The Role of Memory in Beliefs Formation

Last registered on August 01, 2020


Trial Information

General Information

The Role of Memory in Beliefs Formation
Initial registration date
August 09, 2019

Initial registration date is when the trial was registered.

It corresponds to when the registration was submitted to the Registry to be reviewed for publication.

First published
August 09, 2019, 9:48 AM EDT

First published corresponds to when the trial was first made public on the Registry after being reviewed.

Last updated
August 01, 2020, 5:42 AM EDT

Last updated is the most recent time when changes to the trial's registration were published.



Primary Investigator


Other Primary Investigator(s)

PI Affiliation
Microsoft Research and NBER
PI Affiliation
University of Michigan

Additional Trial Information

Start date
End date
Secondary IDs
This experiment studies how people memory limitations affect the process of beliefs formations.
External Link(s)

Registration Citation

Mobius, Markus, Tanya Rosenblat and Pierre-Luc Vautrey. 2020. "The Role of Memory in Beliefs Formation." AEA RCT Registry. August 01.
Former Citation
Mobius, Markus, Tanya Rosenblat and Pierre-Luc Vautrey. 2020. "The Role of Memory in Beliefs Formation." AEA RCT Registry. August 01.
Experimental Details


Intervention Start Date
Intervention End Date

Primary Outcomes

Primary Outcomes (end points)
Double counting. Effect of time decay (through distraction) on double counting.
Primary Outcomes (explanation)
The outcomes are constructed using logit belief updates regressions which are described formally in the PDF attached.

Secondary Outcomes

Secondary Outcomes (end points)
Can double counting be explained only by limited attention and imperfect recognition?
Secondary Outcomes (explanation)
This is based on theoretical bounds on double counting that we derive in the attached PDF.

Experimental Design

Experimental Design
The experiment consists in having participant read fictional news about a fictional company and reporting their beliefs about the state of the world, which is an attribute of the company influencing the production of news. Some news will organically appear repeatedly while others will not and we focus on understand how memory and attention limitations shape over-reaction to repeated news.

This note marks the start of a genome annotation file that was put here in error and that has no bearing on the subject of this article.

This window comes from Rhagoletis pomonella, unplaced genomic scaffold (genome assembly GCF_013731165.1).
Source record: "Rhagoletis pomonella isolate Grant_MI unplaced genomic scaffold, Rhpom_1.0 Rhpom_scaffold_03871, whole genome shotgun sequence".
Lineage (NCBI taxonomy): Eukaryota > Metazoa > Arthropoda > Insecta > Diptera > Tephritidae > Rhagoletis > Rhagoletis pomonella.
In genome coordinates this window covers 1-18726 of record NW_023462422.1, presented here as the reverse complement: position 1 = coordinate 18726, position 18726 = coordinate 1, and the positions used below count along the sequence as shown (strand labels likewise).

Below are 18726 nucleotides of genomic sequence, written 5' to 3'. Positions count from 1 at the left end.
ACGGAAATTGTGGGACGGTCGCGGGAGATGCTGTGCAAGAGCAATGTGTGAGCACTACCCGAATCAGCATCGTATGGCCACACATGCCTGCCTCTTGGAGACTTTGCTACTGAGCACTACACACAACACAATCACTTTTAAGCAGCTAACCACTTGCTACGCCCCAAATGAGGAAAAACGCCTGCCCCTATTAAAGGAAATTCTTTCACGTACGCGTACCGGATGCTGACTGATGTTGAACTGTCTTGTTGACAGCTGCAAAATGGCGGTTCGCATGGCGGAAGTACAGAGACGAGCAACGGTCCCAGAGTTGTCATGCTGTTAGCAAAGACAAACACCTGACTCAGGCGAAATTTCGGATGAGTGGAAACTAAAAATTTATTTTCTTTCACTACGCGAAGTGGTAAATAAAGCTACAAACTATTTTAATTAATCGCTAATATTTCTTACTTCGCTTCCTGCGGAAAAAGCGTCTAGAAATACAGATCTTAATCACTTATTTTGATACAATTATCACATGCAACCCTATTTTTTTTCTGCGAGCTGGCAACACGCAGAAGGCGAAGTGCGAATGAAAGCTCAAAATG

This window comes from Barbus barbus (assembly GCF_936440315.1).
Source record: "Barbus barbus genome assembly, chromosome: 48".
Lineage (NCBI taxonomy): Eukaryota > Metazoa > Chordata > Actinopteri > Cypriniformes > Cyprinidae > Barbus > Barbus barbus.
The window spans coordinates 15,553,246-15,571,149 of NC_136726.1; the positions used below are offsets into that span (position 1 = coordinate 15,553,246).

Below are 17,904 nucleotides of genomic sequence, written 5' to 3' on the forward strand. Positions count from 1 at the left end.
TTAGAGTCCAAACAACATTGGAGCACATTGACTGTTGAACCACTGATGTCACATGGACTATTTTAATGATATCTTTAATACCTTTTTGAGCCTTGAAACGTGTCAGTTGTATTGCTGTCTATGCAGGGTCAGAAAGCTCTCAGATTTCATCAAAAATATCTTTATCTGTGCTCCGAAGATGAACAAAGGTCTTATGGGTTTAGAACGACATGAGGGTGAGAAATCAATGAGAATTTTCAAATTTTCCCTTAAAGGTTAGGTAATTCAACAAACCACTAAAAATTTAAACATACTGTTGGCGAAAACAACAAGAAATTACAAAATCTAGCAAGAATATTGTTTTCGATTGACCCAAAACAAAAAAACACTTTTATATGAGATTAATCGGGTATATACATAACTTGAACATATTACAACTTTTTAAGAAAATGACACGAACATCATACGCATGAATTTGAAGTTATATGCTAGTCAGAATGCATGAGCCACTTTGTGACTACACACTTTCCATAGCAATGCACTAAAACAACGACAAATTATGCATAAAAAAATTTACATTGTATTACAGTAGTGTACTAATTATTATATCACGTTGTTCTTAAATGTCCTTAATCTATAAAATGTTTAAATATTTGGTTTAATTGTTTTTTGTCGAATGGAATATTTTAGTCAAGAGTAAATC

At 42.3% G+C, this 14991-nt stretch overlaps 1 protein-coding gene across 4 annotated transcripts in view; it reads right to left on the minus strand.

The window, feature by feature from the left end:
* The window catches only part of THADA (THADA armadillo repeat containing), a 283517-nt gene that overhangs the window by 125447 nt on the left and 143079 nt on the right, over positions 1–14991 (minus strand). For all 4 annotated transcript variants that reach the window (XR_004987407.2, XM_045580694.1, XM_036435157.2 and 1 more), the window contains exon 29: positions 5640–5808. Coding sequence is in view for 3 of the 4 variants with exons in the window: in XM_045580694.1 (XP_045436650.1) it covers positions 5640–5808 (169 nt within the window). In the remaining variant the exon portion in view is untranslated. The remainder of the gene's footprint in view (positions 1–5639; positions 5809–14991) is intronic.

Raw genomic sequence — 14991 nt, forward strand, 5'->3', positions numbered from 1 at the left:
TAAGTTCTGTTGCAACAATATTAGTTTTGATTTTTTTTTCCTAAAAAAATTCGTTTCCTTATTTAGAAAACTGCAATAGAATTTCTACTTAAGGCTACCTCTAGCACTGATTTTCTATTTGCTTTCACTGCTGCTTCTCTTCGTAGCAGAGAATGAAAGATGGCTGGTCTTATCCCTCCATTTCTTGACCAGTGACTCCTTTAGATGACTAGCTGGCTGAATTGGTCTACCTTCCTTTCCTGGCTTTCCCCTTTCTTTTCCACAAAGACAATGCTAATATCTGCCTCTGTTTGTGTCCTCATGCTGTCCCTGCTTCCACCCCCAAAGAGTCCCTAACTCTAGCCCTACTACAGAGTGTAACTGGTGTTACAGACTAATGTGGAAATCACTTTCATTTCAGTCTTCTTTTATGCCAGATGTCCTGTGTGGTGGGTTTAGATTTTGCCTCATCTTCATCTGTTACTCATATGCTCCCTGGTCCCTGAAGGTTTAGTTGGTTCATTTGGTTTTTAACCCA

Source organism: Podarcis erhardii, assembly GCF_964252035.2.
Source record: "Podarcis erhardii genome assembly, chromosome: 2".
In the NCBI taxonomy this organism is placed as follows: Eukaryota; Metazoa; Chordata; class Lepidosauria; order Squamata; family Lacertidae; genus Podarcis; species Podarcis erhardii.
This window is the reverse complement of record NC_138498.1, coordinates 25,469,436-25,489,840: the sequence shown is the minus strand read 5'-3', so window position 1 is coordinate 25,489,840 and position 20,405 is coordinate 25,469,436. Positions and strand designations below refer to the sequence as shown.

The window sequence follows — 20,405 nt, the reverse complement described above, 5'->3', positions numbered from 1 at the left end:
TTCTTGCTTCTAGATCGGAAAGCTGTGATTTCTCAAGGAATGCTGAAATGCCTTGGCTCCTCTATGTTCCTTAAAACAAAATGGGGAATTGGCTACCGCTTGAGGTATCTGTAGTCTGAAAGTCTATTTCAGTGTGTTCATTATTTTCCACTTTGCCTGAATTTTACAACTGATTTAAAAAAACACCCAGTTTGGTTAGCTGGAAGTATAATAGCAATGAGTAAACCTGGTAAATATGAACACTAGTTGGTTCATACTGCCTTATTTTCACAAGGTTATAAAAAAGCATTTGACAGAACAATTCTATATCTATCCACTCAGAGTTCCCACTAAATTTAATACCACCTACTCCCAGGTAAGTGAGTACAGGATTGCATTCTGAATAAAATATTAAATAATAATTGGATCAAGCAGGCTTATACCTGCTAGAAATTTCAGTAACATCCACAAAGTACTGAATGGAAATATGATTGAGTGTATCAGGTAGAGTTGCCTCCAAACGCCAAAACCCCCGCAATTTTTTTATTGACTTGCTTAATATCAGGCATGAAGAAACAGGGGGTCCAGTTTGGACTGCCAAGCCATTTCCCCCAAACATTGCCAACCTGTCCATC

Experimental Design Details
The experiment consists of three stages.

During the news generation and presentation
stage, we generate a valence-neutral set of eight facts stylized
as newspaper snippets drawn without replacement from a base set of
twelve facts about a fictional company. Each fact exists in a positive and a negative version.
Each fact is then assigned
a valence of positive or negative to define the subject-specific
set of eight facts. Each subject will be shown and asked to carefully
read two independent news pages, where each news page consists of
five facts drawn without replacement from the subject-specific set
of facts. The content of each fact remains the same on each news
page whereas the exact wording of each fact differs slightly from
page to page. Subjects will then be asked about their belief of the quality of the company's management conditional on the newspaper snippets they will have read in the belief elicitation stage. In the recognition stage, subjects will be
shown twelve facts: the eight facts in the subject-specific set and
the four other facts from the base set, and will be tasked with recognizing
whether or not they had read each snippet. This will be followed by a facts free recall task where subjects are asked to recall as many facts as they can, as accurately as possible. Finally, all the subjects will complete a words free recall task at the end (unrelated to the other sections) in order to get an independent measure of their recall performance. The experiment has two treatment arms. The first
treatment arm is the decay treatment: subjects complete a
simple three-minute long incentivized task; participants
in the no-decay control group complete the filler task at the
end of the experiment whereas the decay-inducing treatment group complete
the filler task in between the news generation and belief
elicitation stages. Screenshots of
the experiment from the subjects' perspective are available in the attached PDF.
Randomization Method
Randomization done by a computer.
Randomization Unit
Was the treatment clustered?

Experiment Characteristics

Sample size: planned number of clusters
700 individuals
Sample size: planned number of observations
700 invidivuals
Sample size (or number of clusters) by treatment arms
350 in Decay-Inducing treatment, 350 in No Decay treatment
Minimum detectable effect size for main outcomes (accounting for sample design and clustering)
We used a bootstrap approach to power calculation using pilot data. See the attached PDF.

Institutional Review Boards (IRBs)

IRB Name
MIT Committee on the Use of Humans as Experimental Subjects (COUHES)
IRB Approval Date
IRB Approval Number
Analysis Plan

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Post Trial Information

Study Withdrawal

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Is the intervention completed?
Data Collection Complete
Data Publication

Data Publication

Is public data available?

Program Files

Program Files
Reports, Papers & Other Materials

Relevant Paper(s)

Reports & Other Materials